Oil began gushing in Union County 100 years ago today, creating Arkansas’ first boomtown within a few weeks, but the coronavirus pandemic turned any plans of a centennial blowout in El Dorado this year into a bust.
The Union County Historical Preservation Society at some undetermined date will have an exhibit commemorating the anniversary, said Diane Nolan Alderson, a past chairman of the society and noted volunteer in the community. But a big celebration, like public events in communities large and small across the state, won’t be happening.
In any other year, El Dorado would be celebrating the Jan. 10, 1921, blowing of the Busey-Armstrong No. 1 well just outside of town. Drilled to a little more than 2,200 feet, the well blew a geyser of oil — up to 10,000 barrels — that could be seen from the streets of El Dorado more than a mile away.
“For 75 days it blew wide open covering the country side for several miles, changing the color of the sheep on Uncle Miles Murphy’s place a half mile away,” according to a 1950s-era essay attributed to Eamon Mahoney Sr. of El Dorado. Fortunes were made — and lost — over the next few years.
“I really hate that planning for anything never got off the ground, not that much could have been done with it even if we had,” Alderson said of the pandemic’s onset in early spring and its continuing effects. “It seems like this year has been so out-of-kilter. We’ve lost our music festival, our Mayhaw Festival, so many things that we normally have.”
El Dorado’s population grew from 4,000 to more than 30,000 by 1925, and as many as 22 trains began running from El Dorado to Little Rock and Shreveport, La., according to the Encyclopedia of Arkansas and other accounts.
“It certainly transformed South Arkansas, and El Dorado in particular,” Claiborne Deming of El Dorado, chairman of the board of Murphy Oil Corp. and retired chief executive officer and president, said last week. “Almost every speculator and wildcatter in the country piled in here, some with [oil] knowledge but most without.”
Deming’s great-uncle, Charles Murphy Sr., in the early 1900s founded a banking, real estate and timber business that became Murphy Oil. While Murphy Sr. had a stake in the Busey-Armstrong well, he and his company didn’t hit their first gusher until 1944, in Louisiana, Deming said.
“South Arkansas had the biggest oil field in the world for a few years, between the El Dorado wells and especially the successful wells in Smackover a few miles away a year or so later,” Deming said “This was in an era when wildcatters were going all across the country and digging wells.”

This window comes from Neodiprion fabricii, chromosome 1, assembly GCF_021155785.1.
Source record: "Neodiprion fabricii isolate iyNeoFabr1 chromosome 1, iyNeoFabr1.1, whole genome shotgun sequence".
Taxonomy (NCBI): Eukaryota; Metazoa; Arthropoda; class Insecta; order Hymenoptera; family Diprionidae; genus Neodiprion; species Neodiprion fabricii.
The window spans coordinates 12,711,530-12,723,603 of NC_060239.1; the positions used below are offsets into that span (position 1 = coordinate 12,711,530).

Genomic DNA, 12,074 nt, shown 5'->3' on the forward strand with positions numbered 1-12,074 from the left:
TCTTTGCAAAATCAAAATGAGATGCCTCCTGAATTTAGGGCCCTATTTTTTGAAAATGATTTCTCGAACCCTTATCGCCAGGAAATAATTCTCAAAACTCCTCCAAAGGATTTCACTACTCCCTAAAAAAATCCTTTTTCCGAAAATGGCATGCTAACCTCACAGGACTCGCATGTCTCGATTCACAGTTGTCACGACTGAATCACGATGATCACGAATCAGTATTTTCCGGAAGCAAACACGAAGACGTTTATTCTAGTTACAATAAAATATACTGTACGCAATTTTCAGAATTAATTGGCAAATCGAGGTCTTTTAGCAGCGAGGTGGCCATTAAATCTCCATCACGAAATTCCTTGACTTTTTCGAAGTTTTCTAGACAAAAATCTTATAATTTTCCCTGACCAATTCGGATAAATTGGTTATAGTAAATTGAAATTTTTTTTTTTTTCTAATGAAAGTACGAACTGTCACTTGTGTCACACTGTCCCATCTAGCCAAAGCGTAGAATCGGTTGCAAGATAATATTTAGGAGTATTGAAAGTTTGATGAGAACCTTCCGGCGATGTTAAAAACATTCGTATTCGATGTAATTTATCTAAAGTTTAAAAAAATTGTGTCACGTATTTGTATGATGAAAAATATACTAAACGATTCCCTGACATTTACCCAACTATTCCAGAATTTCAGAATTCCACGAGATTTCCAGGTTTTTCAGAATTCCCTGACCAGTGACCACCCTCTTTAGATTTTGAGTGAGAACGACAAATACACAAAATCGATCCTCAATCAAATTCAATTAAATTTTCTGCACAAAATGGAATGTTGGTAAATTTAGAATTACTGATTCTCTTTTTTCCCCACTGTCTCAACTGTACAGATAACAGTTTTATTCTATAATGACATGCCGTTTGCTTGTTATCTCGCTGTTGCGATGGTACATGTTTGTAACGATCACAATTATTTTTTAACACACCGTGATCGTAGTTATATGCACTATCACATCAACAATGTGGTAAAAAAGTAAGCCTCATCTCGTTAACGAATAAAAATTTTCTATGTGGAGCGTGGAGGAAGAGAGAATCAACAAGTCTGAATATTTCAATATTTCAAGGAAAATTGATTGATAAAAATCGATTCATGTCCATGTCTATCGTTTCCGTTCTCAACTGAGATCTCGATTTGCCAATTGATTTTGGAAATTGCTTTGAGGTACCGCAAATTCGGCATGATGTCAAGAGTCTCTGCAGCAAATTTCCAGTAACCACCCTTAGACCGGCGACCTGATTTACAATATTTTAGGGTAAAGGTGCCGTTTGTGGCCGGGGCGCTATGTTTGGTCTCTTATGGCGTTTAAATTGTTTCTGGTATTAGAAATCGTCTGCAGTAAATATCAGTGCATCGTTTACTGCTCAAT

The speculators included H.L. Hunt, an itinerant Illinois native trying to find his fortune. His El Dorado experience played out, taking him to East Texas, where better fortune helped make him one of the world’s richest men.
Arkansas produced 38,000 barrels of oil in March 1921 and 908,000 barrels by June 1921, according to the Encyclopedia of Arkansas’ recitation of figures from the state Department of Energy and Environment’s Oil and Gas Commission. The state’s oil and gas history is commemorated at the state Natural Resources Museum just outside Smackover.
The oil fields in South Arkansas eventually were supplanted by much larger ones in Oklahoma and Texas. “That was inevitable,” said Deming, who joined Murphy Oil as an attorney in 1979. “There were a lot of dirt towns that grew overnight, only to get smaller as everyone left for new fields.”
In another 2020 blow, Murphy announced it would move its corporate headquarters to Houston. The move took effect last fall.
“The company just had to do it, with the collapse [last year] in oil prices,” Deming said. “We had to consolidate under one roof, become more efficient and cut costs. The whole industry was already in Houston, and we were the only upstream company not there. It almost was inevitable, and last year’s events were the catalyst.”
Global oil prices for a brief time last year dipped into negative numbers, and Murphy Oil stock dropped to as low as $4.50 a share because of two fronts: a price war between Saudi Arabia and Russia and a collapse in oil prices as the pandemic shut off demand for gasoline.
“I’ve seen six oil busts in my career, but this one was the steepest and most dramatic I’ve seen,” Deming said.
About 80 jobs in El Dorado were lost in the company’s move.
Deming said Murphy Oil remains committed to the El Dorado Promise, a program it started in 2007 to pay the full college tuition of eligible graduates of El Dorado High School. Some 2,700 students had been its beneficiaries as of 2019, according to the program’s website.
“It’s one of our proudest legacies in El Dorado,” he said.